Becoming proficient as a developer


#1

I’m a self taught developer (I’m using that title very loosely) who started building apps for fun about 18 months ago. I’m at the point where things are starting to make more sense and I’d like to take the next step in coding to become more proficient. I’ve been using meteor and react with mongodb.

I’d like to become more proficient, to be able to code without having to rely on documentation as much. I assume that requires me commiting more to memory.

So as a discussion point can I get some ideas from some solid coders on where I should start and what I should focus on memorizing to get the most improvement in my coding ability?


#2

I think if you use a specific library often enough, you’ll begin to just remember different parts of it. Otherwise, I’m not sure there is any harm in checking out documentation or referring to old projects of yours for code snippets. Even if you’re dan abram (or whatevs his name is), you’re still going to need to read the docs when you use a new library or npm package.

Others can chime in, but I’d guess all you can do is keep coding and read books on 'high level" concepts. Stay up to date on the latest specs… understand the full stack (testing, back, front) and to also be able to work outside of meteor (regular node, webpack, react).


#3

I’m in a similar situation, but I think it’s hard to give general advice because each person’s needs and abilities vary. I think the best way to learn to just to code every day on challenging projects. You could memorize everything about lodash or mongodb aggregate queries, but maybe there are other things to learn which you’d use more for your specific projects.

I’ll add that reading other people’s code is a good idea. It can be a big boost to your confidence when you start to see ways to improve other people’s approaches :slight_smile:


#4

Don’t worry so much about memorisation. I have docs for things I regularly use saved offline with Dash, so I can get to the right place in the docs really fast instead of trying to memorize it.

I definitely recommend looking at higher level concepts and design patterns now. I recently picked up Computer Science Distilled and found it a great intro to data structures and algorithms


#5

Thanks for the advice. I’ll look at dash and the recommended book computer science distilled. What do you mean by higher level concepts and design patterns?

My question has come from watching people code online (youtube). The way they talk about it and just seem to be able to write it is really impressive. Having not worked as a developer before, I’m not sure if that is normal or if professional developers really rely on documentation.


#6

I’ve been coding big JS projects for years and I still find myself doing things like Googling “remove first character from string javascript” and using the first Stack Overflow hit as my docs.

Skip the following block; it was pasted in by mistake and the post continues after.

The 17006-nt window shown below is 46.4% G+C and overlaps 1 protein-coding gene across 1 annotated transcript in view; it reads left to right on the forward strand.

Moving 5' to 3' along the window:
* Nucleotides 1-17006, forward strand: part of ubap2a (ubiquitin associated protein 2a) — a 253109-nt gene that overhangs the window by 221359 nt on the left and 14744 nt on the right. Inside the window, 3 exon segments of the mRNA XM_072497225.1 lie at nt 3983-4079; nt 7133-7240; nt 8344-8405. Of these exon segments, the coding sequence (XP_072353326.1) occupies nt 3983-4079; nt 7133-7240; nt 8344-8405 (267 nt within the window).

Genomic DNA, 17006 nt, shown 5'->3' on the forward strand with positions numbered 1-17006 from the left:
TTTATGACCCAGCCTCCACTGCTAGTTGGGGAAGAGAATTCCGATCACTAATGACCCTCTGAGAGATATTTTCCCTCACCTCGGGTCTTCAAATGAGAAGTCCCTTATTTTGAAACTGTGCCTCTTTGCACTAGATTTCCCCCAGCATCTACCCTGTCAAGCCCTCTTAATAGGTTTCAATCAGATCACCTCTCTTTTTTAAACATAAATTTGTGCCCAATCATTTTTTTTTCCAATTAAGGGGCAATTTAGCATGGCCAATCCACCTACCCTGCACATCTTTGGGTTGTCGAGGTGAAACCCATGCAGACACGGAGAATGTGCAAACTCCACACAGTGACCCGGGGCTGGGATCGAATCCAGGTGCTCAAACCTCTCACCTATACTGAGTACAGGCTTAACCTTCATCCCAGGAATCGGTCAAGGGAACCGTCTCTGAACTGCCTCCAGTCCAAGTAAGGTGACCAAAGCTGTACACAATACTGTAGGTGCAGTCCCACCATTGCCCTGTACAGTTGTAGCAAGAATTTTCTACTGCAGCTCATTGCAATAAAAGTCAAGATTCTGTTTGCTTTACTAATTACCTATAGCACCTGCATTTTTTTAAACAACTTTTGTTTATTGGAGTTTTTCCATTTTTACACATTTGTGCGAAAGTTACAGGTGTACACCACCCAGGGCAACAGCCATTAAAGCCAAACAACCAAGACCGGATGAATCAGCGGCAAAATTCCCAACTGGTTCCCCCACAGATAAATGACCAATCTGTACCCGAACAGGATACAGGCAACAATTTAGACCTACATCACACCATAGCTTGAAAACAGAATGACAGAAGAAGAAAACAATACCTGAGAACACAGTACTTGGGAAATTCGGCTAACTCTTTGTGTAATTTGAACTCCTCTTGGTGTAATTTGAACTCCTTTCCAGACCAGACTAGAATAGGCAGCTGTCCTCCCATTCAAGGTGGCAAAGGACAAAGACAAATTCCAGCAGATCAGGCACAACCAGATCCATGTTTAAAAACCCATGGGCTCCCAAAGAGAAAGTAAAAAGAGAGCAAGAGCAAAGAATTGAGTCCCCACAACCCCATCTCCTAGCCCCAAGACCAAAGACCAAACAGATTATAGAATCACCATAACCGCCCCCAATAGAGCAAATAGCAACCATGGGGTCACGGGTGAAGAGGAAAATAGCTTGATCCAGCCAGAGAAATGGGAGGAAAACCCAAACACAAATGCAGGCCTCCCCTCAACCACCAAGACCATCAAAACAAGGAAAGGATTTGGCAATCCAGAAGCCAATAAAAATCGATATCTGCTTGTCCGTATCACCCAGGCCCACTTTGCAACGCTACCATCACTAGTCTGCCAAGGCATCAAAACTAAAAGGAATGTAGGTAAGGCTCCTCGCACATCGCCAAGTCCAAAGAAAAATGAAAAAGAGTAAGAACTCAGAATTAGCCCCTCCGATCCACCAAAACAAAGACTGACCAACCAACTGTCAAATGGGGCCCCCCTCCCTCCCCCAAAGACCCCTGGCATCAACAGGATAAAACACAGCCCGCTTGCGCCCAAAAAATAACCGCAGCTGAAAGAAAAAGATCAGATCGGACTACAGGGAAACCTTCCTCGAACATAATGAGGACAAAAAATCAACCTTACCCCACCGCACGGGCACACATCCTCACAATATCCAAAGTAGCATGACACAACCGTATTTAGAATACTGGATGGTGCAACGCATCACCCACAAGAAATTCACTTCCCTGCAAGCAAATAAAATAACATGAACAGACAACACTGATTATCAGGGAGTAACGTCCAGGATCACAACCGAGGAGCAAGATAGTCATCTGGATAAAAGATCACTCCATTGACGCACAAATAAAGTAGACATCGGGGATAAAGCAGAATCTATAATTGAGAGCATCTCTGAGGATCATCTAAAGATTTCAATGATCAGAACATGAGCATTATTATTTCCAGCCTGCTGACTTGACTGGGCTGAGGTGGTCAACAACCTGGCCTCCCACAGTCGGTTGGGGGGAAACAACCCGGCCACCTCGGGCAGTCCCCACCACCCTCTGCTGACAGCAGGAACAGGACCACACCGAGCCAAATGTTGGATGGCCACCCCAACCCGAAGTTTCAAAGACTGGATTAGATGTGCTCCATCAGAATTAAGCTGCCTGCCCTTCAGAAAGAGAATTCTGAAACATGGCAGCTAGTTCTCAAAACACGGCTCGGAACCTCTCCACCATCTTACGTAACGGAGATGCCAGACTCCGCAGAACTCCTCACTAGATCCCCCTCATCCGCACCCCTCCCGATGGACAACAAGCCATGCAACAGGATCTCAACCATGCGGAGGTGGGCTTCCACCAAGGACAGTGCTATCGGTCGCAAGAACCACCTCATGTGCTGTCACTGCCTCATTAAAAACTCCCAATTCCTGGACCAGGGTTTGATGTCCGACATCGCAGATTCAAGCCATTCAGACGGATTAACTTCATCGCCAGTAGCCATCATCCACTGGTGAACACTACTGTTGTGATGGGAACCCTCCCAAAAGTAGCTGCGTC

I don’t think you need to know how to do a whole lot of things, just that there’s usually a way of doing what you want and it’s usually on S.O. Like @a.com said, once you’ve used your base libraries enough, things from the API will start to stick. I reckon just keep coding, keep solving problems with code, and use Google liberally as soon as you can’t see your way forward.

One thing I would say, though, it’s useful to know what your current libraries are capable of. You don’t have to remember the syntax of how to send an email in Meteor, you just need to know that you can; the syntax will always be there in docs.meteor.com when you need it. (If you’re not aware that Meteor can send emails for you, you might end up wasting time/LOC duplicating functionality that already exists.) I find this particularly true of libraries like Moment, Underscore/Lodash - well worth a read of their docs; not to memorize the API, but to be aware of all they can do for you.


#7

There are a few golden rules on how to become a proficient coder. But, it varies a lot from person to person, mainly depending on his/her background. Which has got to do with what a person knows already.

If you ask me knowing all the subjects (specially software subjects) of Computer Science is like your golden standard. Typical Engg. stuff. Invincible, stable, reliable, always there to guide you. Programming experience, Debugging experience is also vital. This you already have a little.

I did my major from Delhi College of Engg., Delhi University. '1999.

The more you study diverse related areas of Computer Engg. (focus more on software engg.), the better. Now that might be a little tricky at your standpoint.

There is nothing like good amazing books. They are your greatest asset. Memorizing is something you need least. You might have to refer tons of articles, docs etc. even after a lot of memorizing.

Taste is also vital, style, likings. Design Patterns, Architecture Patterns.

For web development HTML/CSS, Javascript, node.js/ExpressJS, Angular, React, MongoDB, MySql, Handlebars/Scpaebars, Jade, OS, Data-Structures, Networking, Laravel/PHP, (may be even ASP, SQL, C#, Java, Spring). The areas that don’t concern you directly are good-to-have/optional, depending on how much time you have.

It’s not simple, straight-forward, trivial. Ideally it takes years to master all of various items I have talked about from beginning. I have spent 18. Out of which 12 yrs. are in Software Development.


#8

Thanks for all the insights. I’ll just keep on playing and I’ll look at some of the books suggested. Thanks agian.


#9

watch FunFunFunction! :wink: